If you’ve ever sat down to read a federal funding announcement or RFP (request for proposals), you’ve likely had to pry your eyelids open just to get to the last page. These are lengthy, dry documents, and there’s a ton of information to digest.
On the other end of that long list of requirements is a group of grant reviewers who are intimately familiar with the criteria. They’re going to tear your proposal apart, sniffing out every weakness and determining each missing link. Even when you think you’ve mastered the massive RFP, you’re likely still going to be dinged a few points here and there.
The best way to ensure a strong proposal — to see the proposal the way a grant reviewer would — is to review the review criteria. Federal grant RFPs usually come with a rubric of some sort that outlines the points assigned for meeting various criteria. You should view the rubric as an important part of the RFP, even though it’s often not part of the main document.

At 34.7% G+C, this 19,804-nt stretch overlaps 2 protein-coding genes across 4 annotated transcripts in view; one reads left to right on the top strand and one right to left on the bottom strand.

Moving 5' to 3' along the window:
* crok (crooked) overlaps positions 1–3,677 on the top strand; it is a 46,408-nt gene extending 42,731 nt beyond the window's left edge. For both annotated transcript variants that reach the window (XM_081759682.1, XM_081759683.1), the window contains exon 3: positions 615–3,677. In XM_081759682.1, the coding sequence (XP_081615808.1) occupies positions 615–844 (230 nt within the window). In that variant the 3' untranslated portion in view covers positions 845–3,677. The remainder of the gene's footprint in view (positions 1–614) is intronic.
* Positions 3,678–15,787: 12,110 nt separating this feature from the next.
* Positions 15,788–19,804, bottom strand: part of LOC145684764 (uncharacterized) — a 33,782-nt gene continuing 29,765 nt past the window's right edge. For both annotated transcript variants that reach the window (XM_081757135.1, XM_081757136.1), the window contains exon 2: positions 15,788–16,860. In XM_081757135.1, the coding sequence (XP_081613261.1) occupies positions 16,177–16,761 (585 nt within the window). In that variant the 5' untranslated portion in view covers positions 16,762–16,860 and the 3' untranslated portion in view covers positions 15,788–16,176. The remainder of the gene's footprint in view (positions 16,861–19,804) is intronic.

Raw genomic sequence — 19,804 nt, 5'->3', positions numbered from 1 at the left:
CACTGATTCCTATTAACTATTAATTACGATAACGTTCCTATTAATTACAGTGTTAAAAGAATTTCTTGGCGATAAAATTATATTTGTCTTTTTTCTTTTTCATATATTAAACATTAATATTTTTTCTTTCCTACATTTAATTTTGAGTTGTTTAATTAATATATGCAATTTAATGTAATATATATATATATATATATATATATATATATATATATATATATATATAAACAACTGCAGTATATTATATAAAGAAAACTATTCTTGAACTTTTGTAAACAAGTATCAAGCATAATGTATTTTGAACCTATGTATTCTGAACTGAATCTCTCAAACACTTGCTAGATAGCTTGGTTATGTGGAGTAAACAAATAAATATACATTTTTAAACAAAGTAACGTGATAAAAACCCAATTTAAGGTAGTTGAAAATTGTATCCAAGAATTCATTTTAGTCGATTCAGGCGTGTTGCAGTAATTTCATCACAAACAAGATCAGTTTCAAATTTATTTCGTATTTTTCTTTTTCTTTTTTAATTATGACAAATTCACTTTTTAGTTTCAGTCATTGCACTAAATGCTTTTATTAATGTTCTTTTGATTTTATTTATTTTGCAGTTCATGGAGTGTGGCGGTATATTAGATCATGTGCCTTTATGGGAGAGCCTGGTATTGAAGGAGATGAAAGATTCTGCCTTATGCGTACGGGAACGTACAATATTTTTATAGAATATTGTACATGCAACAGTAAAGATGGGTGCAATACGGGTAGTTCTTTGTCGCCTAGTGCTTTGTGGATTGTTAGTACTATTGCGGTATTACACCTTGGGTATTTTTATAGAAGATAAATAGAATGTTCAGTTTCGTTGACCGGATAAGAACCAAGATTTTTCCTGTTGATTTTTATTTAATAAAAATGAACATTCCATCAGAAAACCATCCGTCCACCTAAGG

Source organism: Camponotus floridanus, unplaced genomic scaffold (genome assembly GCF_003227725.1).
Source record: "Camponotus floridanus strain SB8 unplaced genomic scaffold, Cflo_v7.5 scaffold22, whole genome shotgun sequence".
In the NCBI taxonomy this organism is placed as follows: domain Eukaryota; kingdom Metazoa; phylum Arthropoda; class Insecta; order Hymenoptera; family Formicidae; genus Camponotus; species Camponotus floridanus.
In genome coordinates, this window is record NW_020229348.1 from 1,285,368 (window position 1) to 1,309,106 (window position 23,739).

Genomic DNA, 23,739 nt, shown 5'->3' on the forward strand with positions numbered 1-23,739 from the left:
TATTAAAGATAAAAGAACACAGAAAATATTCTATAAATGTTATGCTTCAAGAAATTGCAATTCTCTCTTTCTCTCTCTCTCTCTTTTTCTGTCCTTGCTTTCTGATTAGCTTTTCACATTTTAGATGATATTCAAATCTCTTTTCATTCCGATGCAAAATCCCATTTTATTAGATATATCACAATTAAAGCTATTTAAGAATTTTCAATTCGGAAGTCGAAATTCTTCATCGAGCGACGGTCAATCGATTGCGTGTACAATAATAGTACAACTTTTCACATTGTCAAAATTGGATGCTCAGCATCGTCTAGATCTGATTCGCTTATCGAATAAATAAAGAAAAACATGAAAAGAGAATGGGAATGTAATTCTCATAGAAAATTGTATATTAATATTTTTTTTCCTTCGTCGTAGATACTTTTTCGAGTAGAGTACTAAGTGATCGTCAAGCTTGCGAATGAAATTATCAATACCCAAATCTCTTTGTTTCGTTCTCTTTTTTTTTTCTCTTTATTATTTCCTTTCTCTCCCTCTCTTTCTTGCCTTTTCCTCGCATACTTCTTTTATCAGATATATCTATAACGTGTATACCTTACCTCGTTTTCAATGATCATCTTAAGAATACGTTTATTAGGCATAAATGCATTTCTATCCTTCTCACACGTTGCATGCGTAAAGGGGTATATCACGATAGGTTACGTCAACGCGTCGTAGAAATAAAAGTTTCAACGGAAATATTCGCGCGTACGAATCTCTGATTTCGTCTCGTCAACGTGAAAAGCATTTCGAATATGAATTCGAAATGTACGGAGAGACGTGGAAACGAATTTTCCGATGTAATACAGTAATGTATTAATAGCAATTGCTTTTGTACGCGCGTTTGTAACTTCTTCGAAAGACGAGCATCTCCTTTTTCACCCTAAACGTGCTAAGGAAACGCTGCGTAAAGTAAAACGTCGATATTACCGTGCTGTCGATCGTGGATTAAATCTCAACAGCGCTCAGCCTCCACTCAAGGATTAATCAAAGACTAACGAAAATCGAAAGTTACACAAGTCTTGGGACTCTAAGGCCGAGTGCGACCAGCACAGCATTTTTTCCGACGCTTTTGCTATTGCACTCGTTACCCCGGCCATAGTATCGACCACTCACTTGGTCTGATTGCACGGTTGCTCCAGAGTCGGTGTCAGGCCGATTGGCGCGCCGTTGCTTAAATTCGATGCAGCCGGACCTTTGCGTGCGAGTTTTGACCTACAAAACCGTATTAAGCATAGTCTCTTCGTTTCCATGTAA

The review criteria often detail extra requirements that aren’t explicitly stated in the original RFP — a frustrating but realistic situation. So review the review criteria carefully, commit it to memory, refer back to it as you’re writing, and use it as a checklist when you’re finalizing for submission.
For more federal grant writing tips, visit:
- What to include in an MOU for a federal grant application
- Are you eligible for a federal grant?
- Tips for writing and managing a federal grant
Interested in learning more about our grant writing services? Contact us.